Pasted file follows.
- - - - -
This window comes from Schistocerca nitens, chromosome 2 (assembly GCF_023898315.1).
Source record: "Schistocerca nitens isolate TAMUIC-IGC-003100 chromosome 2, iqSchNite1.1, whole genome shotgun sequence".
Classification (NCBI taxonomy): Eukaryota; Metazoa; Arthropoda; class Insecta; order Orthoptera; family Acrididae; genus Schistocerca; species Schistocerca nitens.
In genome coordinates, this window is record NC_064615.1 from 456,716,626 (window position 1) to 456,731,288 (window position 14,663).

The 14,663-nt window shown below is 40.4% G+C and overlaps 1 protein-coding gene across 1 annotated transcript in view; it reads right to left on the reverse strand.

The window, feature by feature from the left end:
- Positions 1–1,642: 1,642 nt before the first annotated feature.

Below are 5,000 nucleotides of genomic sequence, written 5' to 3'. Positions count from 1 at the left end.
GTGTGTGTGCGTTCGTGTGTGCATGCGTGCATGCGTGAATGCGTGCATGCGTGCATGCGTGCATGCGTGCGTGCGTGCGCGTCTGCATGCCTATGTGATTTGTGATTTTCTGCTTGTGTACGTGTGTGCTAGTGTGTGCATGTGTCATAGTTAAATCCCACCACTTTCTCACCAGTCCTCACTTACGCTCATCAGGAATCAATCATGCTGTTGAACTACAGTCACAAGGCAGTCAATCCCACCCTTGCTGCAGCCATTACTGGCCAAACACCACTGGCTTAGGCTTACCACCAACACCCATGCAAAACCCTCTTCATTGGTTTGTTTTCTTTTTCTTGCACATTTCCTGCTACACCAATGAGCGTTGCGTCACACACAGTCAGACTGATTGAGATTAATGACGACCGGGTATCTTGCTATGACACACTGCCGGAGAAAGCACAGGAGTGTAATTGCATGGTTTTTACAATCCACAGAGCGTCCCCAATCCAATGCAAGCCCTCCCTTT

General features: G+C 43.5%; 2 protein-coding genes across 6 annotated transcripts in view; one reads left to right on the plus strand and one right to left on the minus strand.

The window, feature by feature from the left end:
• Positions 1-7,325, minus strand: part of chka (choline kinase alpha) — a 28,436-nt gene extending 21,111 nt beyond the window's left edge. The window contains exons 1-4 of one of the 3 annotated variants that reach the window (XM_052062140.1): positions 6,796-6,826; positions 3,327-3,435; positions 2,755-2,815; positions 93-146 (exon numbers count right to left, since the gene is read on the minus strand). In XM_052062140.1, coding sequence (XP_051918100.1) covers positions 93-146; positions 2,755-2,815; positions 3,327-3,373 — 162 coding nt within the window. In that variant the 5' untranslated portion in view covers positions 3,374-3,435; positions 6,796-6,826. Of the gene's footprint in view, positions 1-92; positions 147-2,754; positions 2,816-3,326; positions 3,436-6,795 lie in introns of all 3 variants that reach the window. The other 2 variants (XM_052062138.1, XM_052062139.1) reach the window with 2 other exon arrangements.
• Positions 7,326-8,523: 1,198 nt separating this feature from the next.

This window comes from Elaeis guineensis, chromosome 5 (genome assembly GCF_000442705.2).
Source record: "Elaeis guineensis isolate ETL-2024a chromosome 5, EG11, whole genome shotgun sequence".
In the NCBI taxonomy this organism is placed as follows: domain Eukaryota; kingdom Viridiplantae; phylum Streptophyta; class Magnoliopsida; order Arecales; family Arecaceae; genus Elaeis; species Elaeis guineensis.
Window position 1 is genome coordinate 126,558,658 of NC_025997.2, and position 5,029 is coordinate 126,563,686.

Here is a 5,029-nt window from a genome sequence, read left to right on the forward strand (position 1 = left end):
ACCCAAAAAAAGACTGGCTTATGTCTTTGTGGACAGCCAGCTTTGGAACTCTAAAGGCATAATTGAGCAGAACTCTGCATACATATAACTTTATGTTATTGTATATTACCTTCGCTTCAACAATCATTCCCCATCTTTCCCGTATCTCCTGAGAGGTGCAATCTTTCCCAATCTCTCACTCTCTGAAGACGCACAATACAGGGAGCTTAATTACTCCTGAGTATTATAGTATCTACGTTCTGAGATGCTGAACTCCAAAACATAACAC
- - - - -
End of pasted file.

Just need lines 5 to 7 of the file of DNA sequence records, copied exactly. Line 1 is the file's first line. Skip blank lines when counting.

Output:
The 14,663-nt window shown below is 40.4% G+C and overlaps 1 protein-coding gene across 1 annotated transcript in view; it reads right to left on the reverse strand.

The window, feature by feature from the left end:
- Positions 1–1,642: 1,642 nt before the first annotated feature.